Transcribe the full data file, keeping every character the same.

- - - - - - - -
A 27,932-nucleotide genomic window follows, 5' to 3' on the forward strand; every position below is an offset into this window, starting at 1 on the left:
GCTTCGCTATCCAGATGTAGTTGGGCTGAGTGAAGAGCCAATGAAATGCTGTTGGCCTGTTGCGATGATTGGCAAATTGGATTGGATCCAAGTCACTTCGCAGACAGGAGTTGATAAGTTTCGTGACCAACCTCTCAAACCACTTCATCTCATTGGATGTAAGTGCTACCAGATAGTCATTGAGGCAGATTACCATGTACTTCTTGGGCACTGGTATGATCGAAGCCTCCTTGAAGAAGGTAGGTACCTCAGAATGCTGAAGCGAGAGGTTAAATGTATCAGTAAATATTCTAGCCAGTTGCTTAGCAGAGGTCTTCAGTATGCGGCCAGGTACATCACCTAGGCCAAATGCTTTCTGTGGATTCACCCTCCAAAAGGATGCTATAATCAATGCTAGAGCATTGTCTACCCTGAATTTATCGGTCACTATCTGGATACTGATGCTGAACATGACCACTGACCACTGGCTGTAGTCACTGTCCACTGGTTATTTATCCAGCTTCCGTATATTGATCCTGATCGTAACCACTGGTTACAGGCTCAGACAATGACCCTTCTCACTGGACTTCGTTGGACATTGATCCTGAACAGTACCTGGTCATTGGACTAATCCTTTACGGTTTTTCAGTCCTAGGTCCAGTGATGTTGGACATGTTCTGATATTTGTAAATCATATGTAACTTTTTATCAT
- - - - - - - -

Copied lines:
A 27,932-nucleotide genomic window follows, 5' to 3' on the forward strand; every position below is an offset into this window, starting at 1 on the left:
GCTTCGCTATCCAGATGTAGTTGGGCTGAGTGAAGAGCCAATGAAATGCTGTTGGCCTGTTGCGATGATTGGCAAATTGGATTGGATCCAAGTCACTTCGCAGACAGGAGTTGATAAGTTTCGTGACCAACCTCTCAAACCACTTCATCTCATTGGATGTAAGTGCTACCAGATAGTCATTGAGGCAGATTACCATGTACTTCTTGGGCACTGGTATGATCGAAGCCTCCTTGAAGAAGGTAGGTACCTCAGAATGCTGAAGCGAGAGGTTAAATGTATCAGTAAATATTCTAGCCAGTTGCTTAGCAGAGGTCTTCAGTATGCGGCCAGGTACATCACCTAGGCCAAATGCTTTCTGTGGATTCACCCTCCAAAAGGATGCTATAATCAATGCTAGAGCATTGTCTACCCTGAATTTATCGGTCACTATCTGGATACTGATGCTGAACATGACCACTGACCACTGGCTGTAGTCACTGTCCACTGGTTATTTATCCAGCTTCCGTATATTGATCCTGATCGTAACCACTGGTTACAGGCTCAGACAATGACCCTTCTCACTGGACTTCGTTGGACATTGATCCTGAACAGTACCTGGTCATTGGACTAATCCTTTACGGTTTTTCAGTCCTAGGTCCAGTGATGTTGGACATGTTCTGATATTTGTAAATCATATGTAACTTTTTATCAT